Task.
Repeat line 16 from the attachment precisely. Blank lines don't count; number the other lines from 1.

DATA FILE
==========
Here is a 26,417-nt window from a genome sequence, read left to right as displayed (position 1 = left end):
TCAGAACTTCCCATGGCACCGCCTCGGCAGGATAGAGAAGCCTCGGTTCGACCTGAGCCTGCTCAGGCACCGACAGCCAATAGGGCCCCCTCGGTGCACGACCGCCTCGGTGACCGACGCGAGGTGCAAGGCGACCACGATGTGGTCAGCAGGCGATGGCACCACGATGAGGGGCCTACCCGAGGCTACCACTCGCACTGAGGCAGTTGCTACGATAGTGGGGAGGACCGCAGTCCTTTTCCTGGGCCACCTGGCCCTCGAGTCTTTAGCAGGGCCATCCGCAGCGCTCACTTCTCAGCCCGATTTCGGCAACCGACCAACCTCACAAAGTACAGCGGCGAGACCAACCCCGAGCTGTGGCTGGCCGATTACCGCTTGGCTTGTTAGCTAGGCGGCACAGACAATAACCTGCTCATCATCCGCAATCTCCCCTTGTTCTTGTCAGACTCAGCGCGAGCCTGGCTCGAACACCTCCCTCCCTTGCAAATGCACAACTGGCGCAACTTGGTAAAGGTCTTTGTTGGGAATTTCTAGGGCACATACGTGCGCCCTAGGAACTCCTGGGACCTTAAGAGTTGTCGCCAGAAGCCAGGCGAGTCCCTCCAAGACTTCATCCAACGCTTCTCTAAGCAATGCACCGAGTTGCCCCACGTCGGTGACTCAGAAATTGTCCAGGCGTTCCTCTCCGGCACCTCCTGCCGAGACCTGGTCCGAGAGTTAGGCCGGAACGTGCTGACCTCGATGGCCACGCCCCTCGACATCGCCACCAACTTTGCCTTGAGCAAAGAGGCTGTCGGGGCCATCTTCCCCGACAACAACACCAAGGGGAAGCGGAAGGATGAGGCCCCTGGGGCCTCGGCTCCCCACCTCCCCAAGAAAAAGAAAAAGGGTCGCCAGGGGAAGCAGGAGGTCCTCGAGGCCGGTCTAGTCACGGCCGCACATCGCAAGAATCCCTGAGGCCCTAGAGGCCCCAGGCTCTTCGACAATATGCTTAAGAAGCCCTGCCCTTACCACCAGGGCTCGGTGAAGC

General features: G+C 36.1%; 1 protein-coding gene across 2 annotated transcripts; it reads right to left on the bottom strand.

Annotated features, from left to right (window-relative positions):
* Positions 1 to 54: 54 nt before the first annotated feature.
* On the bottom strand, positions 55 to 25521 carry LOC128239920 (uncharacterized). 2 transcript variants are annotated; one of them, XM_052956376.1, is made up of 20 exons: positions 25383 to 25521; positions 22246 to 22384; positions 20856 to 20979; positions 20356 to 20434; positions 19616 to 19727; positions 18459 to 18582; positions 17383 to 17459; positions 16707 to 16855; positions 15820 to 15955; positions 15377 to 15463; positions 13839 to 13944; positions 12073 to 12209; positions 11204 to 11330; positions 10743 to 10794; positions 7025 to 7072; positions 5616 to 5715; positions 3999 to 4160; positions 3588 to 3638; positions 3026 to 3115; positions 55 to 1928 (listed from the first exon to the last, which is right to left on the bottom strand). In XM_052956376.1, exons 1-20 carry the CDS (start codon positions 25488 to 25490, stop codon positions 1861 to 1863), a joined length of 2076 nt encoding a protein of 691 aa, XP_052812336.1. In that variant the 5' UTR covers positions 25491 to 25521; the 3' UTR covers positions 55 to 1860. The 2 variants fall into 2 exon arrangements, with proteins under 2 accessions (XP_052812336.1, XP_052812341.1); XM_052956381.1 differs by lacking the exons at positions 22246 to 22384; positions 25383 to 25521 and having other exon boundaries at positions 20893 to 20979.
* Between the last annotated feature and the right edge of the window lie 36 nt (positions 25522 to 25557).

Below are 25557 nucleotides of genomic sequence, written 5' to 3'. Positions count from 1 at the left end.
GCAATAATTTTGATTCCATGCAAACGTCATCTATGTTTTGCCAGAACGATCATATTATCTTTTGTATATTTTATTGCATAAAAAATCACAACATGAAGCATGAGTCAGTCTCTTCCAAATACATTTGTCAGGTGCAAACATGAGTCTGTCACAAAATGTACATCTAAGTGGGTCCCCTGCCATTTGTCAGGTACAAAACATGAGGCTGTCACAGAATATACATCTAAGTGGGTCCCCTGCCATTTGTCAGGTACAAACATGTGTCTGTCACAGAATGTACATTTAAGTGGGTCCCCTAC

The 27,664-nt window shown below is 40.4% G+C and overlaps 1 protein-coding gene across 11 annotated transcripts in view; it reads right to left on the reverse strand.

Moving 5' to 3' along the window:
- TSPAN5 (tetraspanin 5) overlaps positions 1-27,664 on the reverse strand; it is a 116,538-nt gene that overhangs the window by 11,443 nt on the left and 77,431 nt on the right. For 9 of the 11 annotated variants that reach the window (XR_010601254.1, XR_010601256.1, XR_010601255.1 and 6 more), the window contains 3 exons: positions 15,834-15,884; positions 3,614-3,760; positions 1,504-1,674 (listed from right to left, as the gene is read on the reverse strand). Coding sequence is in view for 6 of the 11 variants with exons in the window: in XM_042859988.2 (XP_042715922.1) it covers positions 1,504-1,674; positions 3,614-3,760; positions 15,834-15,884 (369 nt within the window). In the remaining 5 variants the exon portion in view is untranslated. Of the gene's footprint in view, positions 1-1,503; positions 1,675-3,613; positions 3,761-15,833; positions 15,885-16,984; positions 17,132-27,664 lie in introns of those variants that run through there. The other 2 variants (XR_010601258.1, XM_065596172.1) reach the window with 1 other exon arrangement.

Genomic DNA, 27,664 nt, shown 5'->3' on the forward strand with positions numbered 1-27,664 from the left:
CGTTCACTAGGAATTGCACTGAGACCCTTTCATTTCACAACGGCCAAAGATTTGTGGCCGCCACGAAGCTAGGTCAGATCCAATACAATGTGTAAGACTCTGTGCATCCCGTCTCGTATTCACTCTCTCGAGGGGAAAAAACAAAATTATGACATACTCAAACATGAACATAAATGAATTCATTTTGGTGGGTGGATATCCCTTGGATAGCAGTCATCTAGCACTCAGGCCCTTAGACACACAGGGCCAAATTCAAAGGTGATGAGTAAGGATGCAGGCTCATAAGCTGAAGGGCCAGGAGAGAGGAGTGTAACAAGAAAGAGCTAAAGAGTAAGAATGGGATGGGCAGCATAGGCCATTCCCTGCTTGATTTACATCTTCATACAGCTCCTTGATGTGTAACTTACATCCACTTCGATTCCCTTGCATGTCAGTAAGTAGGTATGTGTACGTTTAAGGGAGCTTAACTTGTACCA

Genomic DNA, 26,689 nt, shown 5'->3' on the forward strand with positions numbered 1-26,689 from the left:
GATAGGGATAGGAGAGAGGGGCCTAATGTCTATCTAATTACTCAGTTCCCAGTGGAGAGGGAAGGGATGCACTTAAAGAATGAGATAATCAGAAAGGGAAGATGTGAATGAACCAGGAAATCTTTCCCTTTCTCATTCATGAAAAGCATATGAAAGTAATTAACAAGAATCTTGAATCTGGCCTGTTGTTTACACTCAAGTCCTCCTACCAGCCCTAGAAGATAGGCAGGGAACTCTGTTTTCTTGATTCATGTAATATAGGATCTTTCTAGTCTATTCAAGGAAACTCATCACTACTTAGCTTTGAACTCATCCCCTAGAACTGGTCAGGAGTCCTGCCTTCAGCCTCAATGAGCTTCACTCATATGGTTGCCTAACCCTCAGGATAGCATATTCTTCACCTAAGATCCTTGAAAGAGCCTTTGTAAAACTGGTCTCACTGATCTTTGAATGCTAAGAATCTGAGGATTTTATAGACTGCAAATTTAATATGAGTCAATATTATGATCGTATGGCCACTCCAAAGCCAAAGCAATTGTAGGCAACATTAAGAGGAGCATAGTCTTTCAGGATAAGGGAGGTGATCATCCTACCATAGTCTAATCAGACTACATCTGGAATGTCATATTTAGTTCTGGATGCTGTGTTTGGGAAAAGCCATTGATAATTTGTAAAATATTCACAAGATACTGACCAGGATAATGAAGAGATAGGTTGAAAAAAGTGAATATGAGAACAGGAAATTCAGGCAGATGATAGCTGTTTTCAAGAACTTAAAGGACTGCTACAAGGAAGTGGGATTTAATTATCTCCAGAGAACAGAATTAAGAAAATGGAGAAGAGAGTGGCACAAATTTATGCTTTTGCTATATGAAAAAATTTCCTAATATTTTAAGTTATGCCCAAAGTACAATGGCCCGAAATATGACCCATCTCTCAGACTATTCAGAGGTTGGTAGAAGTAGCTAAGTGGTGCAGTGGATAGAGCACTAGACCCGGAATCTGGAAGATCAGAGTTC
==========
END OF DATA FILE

GATAGGGATAGGAGAGAGGGGCCTAATGTCTATCTAATTACTCAGTTCCCAGTGGAGAGGGAAGGGATGCACTTAAAGAATGAGATAATCAGAAAGGGAAGATGTGAATGAACCAGGAAATCTTTCCCTTTCTCATTCATGAAAAGCATATGAAAGTAATTAACAAGAATCTTGAATCTGGCCTGTTGTTTACACTCAAGTCCTCCTACCAGCCCTAGAAGATAGGCAGGGAACTCTGTTTTCTTGATTCATGTAATATAGGATCTTTCTAGTCTATTCAAGGAAACTCATCACTACTTAGCTTTGAACTCATCCCCTAGAACTGGTCAGGAGTCCTGCCTTCAGCCTCAATGAGCTTCACTCATATGGTTGCCTAACCCTCAGGATAGCATATTCTTCACCTAAGATCCTTGAAAGAGCCTTTGTAAAACTGGTCTCACTGATCTTTGAATGCTAAGAATCTGAGGATTTTATAGACTGCAAATTTAATATGAGTCAATATTATGATCGTATGGCCACTCCAAAGCCAAAGCAATTGTAGGCAACATTAAGAGGAGCATAGTCTTTCAGGATAAGGGAGGTGATCATCCTACCATAGTCTAATCAGACTACATCTGGAATGTCATATTTAGTTCTGGATGCTGTGTTTGGGAAAAGCCATTGATAATTTGTAAAATATTCACAAGATACTGACCAGGATAATGAAGAGATAGGTTGAAAAAAGTGAATATGAGAACAGGAAATTCAGGCAGATGATAGCTGTTTTCAAGAACTTAAAGGACTGCTACAAGGAAGTGGGATTTAATTATCTCCAGAGAACAGAATTAAGAAAATGGAGAAGAGAGTGGCACAAATTTATGCTTTTGCTATATGAAAAAATTTCCTAATATTTTAAGTTATGCCCAAAGTACAATGGCCCGAAATATGACCCATCTCTCAGACTATTCAGAGGTTGGTAGAAGTAGCTAAGTGGTGCAGTGGATAGAGCACTAGACCCGGAATCTGGAAGATCAGAGTTC